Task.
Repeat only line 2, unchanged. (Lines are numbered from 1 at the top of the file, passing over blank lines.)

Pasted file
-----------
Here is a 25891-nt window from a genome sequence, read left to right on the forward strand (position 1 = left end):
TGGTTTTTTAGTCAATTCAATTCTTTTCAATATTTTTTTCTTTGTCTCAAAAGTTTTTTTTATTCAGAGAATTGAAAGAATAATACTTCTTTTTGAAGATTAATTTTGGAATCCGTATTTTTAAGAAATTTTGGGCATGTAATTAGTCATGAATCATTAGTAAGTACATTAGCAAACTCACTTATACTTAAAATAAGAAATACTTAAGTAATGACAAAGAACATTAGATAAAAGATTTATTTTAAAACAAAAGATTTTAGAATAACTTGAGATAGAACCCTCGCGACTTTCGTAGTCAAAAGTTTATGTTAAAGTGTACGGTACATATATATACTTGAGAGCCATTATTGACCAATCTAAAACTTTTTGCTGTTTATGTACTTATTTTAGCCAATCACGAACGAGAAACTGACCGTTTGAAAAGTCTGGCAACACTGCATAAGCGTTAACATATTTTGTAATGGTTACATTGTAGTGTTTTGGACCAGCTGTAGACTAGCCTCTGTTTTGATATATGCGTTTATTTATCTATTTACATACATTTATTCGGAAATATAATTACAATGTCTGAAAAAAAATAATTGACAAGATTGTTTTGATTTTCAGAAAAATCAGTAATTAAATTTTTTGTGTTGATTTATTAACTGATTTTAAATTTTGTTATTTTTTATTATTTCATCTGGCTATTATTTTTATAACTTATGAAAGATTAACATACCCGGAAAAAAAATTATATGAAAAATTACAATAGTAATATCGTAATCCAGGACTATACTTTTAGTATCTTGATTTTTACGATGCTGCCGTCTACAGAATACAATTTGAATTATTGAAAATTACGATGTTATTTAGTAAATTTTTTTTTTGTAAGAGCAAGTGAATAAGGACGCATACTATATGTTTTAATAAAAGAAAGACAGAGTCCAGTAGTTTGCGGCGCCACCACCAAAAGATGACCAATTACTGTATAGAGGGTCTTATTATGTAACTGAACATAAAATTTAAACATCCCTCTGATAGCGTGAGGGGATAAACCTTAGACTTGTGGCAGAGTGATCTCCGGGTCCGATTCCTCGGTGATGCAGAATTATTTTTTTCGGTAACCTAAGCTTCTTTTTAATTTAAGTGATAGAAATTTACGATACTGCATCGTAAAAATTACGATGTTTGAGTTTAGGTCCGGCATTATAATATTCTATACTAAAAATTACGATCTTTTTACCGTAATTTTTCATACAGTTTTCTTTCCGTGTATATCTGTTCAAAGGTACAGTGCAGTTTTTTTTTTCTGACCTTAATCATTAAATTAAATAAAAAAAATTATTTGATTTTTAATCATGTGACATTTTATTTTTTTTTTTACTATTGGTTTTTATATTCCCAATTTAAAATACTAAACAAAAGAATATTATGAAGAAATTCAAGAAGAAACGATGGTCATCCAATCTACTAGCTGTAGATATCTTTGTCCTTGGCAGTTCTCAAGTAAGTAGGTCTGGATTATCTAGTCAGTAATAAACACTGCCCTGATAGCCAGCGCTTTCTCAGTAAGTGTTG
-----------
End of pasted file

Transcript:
TGGTTTTTTAGTCAATTCAATTCTTTTCAATATTTTTTTCTTTGTCTCAAAAGTTTTTTTTATTCAGAGAATTGAAAGAATAATACTTCTTTTTGAAGATTAATTTTGGAATCCGTATTTTTAAGAAATTTTGGGCATGTAATTAGTCATGAATCATTAGTAAGTACATTAGCAAACTCACTTATACTTAAAATAAGAAATACTTAAGTAATGACAAAGAACATTAGATAAAAGATTTATTTTAAAACAAAAGATTTTAGAATAACTTGAGATAGAACCCTCGCGACTTTCGTAGTCAAAAGTTTATGTTAAAGTGTACGGTACATATATATACTTGAGAGCCATTATTGACCAATCTAAAACTTTTTGCTGTTTATGTACTTATTTTAGCCAATCACGAACGAGAAACTGACCGTTTGAAAAGTCTGGCAACACTGCATAAGCGTTAACATATTTTGTAATGGTTACATTGTAGTGTTTTGGACCAGCTGTAGACTAGCCTCTGTTTTGATATATGCGTTTATTTATCTATTTACATACATTTATTCGGAAATATAATTACAATGTCTGAAAAAAAATAATTGACAAGATTGTTTTGATTTTCAGAAAAATCAGTAATTAAATTTTTTGTGTTGATTTATTAACTGATTTTAAATTTTGTTATTTTTTATTATTTCATCTGGCTATTATTTTTATAACTTATGAAAGATTAACATACCCGGAAAAAAAATTATATGAAAAATTACAATAGTAATATCGTAATCCAGGACTATACTTTTAGTATCTTGATTTTTACGATGCTGCCGTCTACAGAATACAATTTGAATTATTGAAAATTACGATGTTATTTAGTAAATTTTTTTTTTGTAAGAGCAAGTGAATAAGGACGCATACTATATGTTTTAATAAAAGAAAGACAGAGTCCAGTAGTTTGCGGCGCCACCACCAAAAGATGACCAATTACTGTATAGAGGGTCTTATTATGTAACTGAACATAAAATTTAAACATCCCTCTGATAGCGTGAGGGGATAAACCTTAGACTTGTGGCAGAGTGATCTCCGGGTCCGATTCCTCGGTGATGCAGAATTATTTTTTTCGGTAACCTAAGCTTCTTTTTAATTTAAGTGATAGAAATTTACGATACTGCATCGTAAAAATTACGATGTTTGAGTTTAGGTCCGGCATTATAATATTCTATACTAAAAATTACGATCTTTTTACCGTAATTTTTCATACAGTTTTCTTTCCGTGTATATCTGTTCAAAGGTACAGTGCAGTTTTTTTTTTCTGACCTTAATCATTAAATTAAATAAAAAAAATTATTTGATTTTTAATCATGTGACATTTTATTTTTTTTTTTACTATTGGTTTTTATATTCCCAATTTAAAATACTAAACAAAAGAATATTATGAAGAAATTCAAGAAGAAACGATGGTCATCCAATCTACTAGCTGTAGATATCTTTGTCCTTGGCAGTTCTCAAGTAAGTAGGTCTGGATTATCTAGTCAGTAATAAACACTGCCCTGATAGCCAGCGCTTTCTCAGTAAGTGTTG